Crinolines and croquet in Co Carlow
Duckett’s Grove house is in ruins but Carlow Tourism and the GAA is reviving it for a day
Visitors to Duckett’s Grove will be able to view the walled gardens, restored since its purchase 10 years ago by Carlow County Council. There will also be croquet, archery and traditional games
Life on a country estate a century ago will be recreated in glorious technicolour next weekend when Carlow Tourism and Grange GAA club present "A Day with the Ducketts". The rambling old ruin, which burned down in 1933, will be brought back to life with horse-drawn carriages, stabled horses, ponies and traps and a Rolls-Royce.
In the vaulted basement kitchens, which survived the fire, there will be demonstrations of butter-churning, basket-weaving and bread-making, while a typical labourer’s cottage will depict the living conditions of a large family at a time when possessions were sparse and scarce food supplies were enhanced by poaching. The event will also offer visitors the opportunity to view the estate’s walled gardens, restored and newly planted since its purchase a decade ago by Carlow County Council. There will also be croquet, archery and traditional games.
The Duckett family came to Carlow in 1695. By the mid-1800s, their estate of 12,000 acres was spread across six Leinster counties, producing annual rental in excess of £10,000. As the family fortune flourished, extensive embellishments were carried out on their mansion home.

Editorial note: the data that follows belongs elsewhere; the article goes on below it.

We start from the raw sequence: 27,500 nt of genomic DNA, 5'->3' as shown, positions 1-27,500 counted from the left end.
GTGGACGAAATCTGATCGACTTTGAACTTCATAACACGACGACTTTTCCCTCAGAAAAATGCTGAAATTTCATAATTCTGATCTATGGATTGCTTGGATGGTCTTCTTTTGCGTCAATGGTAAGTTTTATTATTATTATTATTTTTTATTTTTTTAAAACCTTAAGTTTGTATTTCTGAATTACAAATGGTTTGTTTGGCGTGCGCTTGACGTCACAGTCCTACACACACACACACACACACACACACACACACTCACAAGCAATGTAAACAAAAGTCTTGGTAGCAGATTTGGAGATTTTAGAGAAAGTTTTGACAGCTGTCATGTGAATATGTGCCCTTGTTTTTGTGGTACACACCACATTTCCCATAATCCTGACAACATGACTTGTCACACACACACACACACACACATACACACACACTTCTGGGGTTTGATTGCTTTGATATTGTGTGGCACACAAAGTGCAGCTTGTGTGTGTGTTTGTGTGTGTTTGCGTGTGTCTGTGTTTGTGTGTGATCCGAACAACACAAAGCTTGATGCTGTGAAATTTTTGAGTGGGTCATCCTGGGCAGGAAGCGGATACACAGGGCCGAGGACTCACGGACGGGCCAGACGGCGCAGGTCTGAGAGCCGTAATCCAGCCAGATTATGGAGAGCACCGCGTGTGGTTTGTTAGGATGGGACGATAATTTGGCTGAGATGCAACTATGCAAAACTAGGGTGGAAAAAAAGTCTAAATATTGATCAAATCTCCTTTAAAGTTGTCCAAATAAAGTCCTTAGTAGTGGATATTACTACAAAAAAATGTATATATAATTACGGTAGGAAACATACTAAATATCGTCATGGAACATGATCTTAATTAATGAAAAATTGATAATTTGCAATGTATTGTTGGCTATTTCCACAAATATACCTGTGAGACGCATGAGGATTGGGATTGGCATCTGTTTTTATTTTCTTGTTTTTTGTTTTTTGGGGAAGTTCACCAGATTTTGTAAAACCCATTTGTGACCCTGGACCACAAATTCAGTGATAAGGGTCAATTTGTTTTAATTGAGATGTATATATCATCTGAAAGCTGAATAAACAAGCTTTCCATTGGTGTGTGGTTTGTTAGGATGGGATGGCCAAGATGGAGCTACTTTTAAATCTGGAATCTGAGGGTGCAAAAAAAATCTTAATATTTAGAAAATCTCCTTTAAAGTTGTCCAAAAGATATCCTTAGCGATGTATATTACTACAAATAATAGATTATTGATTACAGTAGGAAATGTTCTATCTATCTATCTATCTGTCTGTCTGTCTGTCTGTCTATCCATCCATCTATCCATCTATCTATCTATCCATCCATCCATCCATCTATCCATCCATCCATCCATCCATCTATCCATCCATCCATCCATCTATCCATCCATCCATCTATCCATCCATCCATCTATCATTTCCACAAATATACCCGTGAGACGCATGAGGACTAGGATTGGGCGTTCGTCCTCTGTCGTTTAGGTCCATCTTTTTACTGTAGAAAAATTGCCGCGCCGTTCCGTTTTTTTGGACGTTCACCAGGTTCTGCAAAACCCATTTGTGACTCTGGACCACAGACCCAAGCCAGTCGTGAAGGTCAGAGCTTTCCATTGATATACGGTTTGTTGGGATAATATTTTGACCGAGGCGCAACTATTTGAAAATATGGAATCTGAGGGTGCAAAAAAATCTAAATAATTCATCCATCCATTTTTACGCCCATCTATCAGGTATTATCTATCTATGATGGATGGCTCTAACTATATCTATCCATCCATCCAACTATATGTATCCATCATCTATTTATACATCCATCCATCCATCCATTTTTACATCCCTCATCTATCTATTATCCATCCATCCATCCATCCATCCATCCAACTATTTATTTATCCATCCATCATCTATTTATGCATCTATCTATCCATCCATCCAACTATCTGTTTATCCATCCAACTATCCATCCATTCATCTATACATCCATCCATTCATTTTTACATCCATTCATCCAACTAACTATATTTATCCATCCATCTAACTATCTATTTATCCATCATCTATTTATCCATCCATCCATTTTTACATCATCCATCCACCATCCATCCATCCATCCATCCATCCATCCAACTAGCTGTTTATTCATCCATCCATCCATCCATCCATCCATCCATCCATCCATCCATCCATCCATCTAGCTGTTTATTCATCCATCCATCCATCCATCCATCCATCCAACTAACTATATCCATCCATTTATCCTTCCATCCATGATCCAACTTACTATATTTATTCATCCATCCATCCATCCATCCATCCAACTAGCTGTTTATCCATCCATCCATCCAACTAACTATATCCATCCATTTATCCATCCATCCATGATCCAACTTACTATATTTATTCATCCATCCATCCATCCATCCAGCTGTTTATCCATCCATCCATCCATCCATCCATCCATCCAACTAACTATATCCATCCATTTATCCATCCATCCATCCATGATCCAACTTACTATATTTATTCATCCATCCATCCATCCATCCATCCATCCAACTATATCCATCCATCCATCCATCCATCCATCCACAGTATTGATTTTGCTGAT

In 1790 William Duckett married Elizabeth Dawson Coates, heiress of the banker and developer John Dawson Coates. who built the Mansion House in Dublin and gave his name to Dawson Street. In 1895 he married again, this time to Maria Georgina Thompson, who came to Duckett’s Grove with her daughter Olive, from a previous marriage. When William died in 1908 without an heir, his widow inherited some £200,000 – but left her daughter just a single shilling. Olive Duckett took legal action, had the will overturned and received £30,000. In the 1920s the 1,300-acre demesne was divided among local tenants and labourers by the Land Commission, and the house contents sold.
The organ's beatific tones will play a central role in next weekend’s activities
Among the items that came up at auction – as described by the Carlow Nationalist – were “a large number of glowing canvasses of the old masters”, “statuary ranging from the Venus de Milo to Diogenes in his tub” and the massive antlers of an elk, “which rumour hath it were the first ‘bog-trotter’ in Ireland”.
Also for sale was William Duckett’s 19th-century organ, “whose ecstatic tone”, according to the Nationalist, “would raise the soul from the abyss of despair to the very portals of paradise”. The parish priest of Graiguecullen wisely snapped up this godly instrument for his new church, St Clare’s; its beatific tones will play a central role in next weekend’s activities.
The organisers of "A Day with the Ducketts" recorded about 40 minutes of music in the church, which – interspersed with classical music – will be played in the refreshments area on Saturday and Sunday. Tea, coffee and a fast track to paradise. Who could resist?